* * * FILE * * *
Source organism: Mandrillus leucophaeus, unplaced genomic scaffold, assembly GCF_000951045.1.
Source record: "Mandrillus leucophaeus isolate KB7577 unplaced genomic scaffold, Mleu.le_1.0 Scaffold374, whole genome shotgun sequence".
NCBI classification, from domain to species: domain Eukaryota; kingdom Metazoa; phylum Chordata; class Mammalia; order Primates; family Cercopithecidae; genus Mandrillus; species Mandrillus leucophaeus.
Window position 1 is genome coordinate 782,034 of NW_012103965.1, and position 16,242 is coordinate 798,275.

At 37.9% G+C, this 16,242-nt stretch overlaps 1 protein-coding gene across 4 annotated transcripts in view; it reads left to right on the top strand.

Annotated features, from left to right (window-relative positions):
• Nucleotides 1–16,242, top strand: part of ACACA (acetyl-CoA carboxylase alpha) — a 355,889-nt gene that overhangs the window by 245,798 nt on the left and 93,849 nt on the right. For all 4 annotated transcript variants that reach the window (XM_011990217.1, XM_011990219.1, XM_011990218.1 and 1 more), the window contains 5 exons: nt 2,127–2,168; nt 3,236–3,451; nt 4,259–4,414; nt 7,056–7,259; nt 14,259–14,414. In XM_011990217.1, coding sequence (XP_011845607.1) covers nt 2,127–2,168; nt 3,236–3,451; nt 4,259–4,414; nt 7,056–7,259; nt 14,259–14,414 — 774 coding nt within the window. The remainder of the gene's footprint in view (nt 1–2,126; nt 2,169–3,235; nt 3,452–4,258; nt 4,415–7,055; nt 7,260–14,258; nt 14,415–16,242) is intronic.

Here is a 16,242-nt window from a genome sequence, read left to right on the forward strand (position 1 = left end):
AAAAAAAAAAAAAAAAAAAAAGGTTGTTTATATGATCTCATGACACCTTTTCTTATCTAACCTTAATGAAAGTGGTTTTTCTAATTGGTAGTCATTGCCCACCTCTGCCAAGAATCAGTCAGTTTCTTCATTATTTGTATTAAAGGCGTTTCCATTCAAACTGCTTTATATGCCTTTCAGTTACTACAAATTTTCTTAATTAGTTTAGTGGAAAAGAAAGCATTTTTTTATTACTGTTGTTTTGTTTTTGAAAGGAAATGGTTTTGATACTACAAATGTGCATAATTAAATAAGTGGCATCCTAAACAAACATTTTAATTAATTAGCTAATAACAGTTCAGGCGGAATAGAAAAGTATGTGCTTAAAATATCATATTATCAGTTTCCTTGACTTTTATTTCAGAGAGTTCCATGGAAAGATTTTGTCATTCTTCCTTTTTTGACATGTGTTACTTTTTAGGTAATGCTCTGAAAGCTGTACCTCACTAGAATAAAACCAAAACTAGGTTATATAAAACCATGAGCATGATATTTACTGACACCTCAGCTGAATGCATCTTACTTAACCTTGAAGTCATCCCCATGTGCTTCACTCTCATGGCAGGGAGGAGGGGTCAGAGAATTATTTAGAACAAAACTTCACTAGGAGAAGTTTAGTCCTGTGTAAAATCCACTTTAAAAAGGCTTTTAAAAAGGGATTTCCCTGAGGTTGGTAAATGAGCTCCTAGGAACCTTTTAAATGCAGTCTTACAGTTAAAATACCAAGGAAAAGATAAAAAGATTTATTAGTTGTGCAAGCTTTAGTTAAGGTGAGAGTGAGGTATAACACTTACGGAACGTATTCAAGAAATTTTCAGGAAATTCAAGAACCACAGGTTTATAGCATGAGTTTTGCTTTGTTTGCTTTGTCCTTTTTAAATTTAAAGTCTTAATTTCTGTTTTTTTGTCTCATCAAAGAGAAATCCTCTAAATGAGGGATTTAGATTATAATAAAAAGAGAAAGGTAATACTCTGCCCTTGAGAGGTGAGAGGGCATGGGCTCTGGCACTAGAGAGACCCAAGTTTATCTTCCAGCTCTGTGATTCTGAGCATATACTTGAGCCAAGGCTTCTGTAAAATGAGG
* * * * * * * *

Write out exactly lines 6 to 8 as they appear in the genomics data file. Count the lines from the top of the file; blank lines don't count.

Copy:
Annotated features, from left to right (window-relative positions):
• Nucleotides 1–16,242, top strand: part of ACACA (acetyl-CoA carboxylase alpha) — a 355,889-nt gene that overhangs the window by 245,798 nt on the left and 93,849 nt on the right. For all 4 annotated transcript variants that reach the window (XM_011990217.1, XM_011990219.1, XM_011990218.1 and 1 more), the window contains 5 exons: nt 2,127–2,168; nt 3,236–3,451; nt 4,259–4,414; nt 7,056–7,259; nt 14,259–14,414. In XM_011990217.1, coding sequence (XP_011845607.1) covers nt 2,127–2,168; nt 3,236–3,451; nt 4,259–4,414; nt 7,056–7,259; nt 14,259–14,414 — 774 coding nt within the window. The remainder of the gene's footprint in view (nt 1–2,126; nt 2,169–3,235; nt 3,452–4,258; nt 4,415–7,055; nt 7,260–14,258; nt 14,415–16,242) is intronic.

Here is a 16,242-nt window from a genome sequence, read left to right on the forward strand (position 1 = left end):